Washington: None of the US Navy's warships deployed in the Mediterranean have been assigned any specific mission to Libya in the aftermath of the attack on the US Consulate in Benghazi that killed US Ambassador Chris Stevens, the Pentagon has said.

However, a Pentagon spokesman asserted on Friday that its naval assets in the region are prepared for any contingencies.

"On the issue of assets being moved towards Libya, I want to be very clear that we do have ships in the Mediterranean. We have had ships in the Mediterranean for some time. "None of our naval vessels in that region have been assigned to any specific mission with respect to Libya," the Pentagon Press Secretary, George Little, told reporters at a news conference on Thursday.

Little was responding to questions of deployment of two US naval war ships off the coast of Libya in the aftermath of the Benghazi attack.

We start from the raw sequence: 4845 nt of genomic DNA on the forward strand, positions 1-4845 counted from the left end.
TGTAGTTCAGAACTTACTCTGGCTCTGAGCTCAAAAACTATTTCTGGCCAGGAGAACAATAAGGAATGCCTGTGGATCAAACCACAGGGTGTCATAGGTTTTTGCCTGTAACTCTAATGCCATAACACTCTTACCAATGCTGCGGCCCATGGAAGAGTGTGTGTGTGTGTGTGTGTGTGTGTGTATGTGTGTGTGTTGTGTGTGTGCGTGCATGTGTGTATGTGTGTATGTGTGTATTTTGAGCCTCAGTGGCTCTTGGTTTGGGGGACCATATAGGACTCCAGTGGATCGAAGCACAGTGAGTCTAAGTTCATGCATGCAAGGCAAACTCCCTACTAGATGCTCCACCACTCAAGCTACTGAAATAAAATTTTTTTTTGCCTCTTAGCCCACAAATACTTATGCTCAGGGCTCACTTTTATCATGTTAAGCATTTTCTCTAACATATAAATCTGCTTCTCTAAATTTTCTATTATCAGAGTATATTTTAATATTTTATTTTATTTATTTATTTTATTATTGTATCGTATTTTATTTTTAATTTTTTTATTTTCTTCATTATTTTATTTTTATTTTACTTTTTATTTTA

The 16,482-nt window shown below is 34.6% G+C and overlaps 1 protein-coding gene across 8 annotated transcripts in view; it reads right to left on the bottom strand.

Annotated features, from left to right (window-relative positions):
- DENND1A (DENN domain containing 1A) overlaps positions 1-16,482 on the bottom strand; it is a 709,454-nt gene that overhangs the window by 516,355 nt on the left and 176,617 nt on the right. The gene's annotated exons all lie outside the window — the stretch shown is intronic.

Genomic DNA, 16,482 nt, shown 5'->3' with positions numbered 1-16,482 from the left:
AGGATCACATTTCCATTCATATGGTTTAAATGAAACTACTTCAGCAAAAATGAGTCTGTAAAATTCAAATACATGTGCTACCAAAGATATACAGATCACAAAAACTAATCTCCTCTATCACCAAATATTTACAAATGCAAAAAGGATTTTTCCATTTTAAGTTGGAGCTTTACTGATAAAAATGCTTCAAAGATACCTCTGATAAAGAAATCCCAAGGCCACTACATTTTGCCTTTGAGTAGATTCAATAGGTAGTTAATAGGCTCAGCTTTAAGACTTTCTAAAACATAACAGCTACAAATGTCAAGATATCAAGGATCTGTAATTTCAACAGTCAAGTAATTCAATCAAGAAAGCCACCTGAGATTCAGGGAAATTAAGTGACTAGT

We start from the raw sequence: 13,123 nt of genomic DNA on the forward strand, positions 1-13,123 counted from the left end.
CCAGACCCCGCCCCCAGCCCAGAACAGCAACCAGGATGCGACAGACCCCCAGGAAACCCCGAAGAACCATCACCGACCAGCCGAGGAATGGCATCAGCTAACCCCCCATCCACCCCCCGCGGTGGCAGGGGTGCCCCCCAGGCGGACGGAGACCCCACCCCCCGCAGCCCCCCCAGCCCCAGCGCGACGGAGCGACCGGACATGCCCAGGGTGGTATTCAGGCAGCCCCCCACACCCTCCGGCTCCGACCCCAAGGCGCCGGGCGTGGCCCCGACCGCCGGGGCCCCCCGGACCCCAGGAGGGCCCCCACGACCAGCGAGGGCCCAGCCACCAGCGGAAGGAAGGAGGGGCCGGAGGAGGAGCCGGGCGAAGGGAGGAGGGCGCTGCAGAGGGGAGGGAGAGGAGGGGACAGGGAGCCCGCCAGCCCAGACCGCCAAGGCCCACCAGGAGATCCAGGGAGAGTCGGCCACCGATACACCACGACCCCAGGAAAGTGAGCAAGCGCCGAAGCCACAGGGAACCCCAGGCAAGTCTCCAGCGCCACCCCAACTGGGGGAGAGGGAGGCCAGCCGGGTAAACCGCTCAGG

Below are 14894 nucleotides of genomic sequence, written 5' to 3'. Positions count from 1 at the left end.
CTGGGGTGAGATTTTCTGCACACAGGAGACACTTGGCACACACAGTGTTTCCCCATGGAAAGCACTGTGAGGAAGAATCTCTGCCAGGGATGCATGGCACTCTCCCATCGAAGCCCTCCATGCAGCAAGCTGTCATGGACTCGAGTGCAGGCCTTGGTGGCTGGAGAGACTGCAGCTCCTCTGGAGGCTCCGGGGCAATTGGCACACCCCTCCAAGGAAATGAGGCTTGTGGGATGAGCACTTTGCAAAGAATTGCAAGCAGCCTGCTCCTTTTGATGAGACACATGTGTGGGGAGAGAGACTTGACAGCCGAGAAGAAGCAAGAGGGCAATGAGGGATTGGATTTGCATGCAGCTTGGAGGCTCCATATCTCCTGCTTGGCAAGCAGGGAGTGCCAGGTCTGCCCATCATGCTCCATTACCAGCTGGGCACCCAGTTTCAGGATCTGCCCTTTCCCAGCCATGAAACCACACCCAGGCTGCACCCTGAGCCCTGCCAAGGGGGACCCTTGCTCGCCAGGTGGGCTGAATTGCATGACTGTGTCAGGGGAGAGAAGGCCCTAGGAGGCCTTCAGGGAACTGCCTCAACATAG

"And our assets in the region are prepared to respond to any contingency. That's what the US military does. But, again, they haven't been assigned a specific mission," he said.

The Department of Defence, he said, has been working closely with the White House and State Department to provide resources to support the security of US personnel and facilities in Libya.

On Wednesday the Defense Secretary, Leon Panetta, authorised the movement of a Marine Corps fleet anti-terrorism security team, a FAST platoon, into Libya to protect US citizens and secure its embassy in Tripoli.

"The Department also provided support to evacuate American personnel and casualties out of Libya and is supporting the return of the remains of our fallen colleagues to the United States.

"Over the past 48 hours, the leadership of this department have worked closely with combatant commanders to review our force posture in the region and to ensure that we have the flexibility to respond to requests for assistance or orders as directed by the president of the United States," he said.

There are US Marine security contingents that provide security to US embassies around the world, which includes Yemen and Tunisia.

"This department also continues to work closely with the State Department and our partners throughout the region, including Yemen, Egypt and Afghanistan, to ensure all missions have any necessary resources from this department, given the potential for further protests in the coming days," he said.


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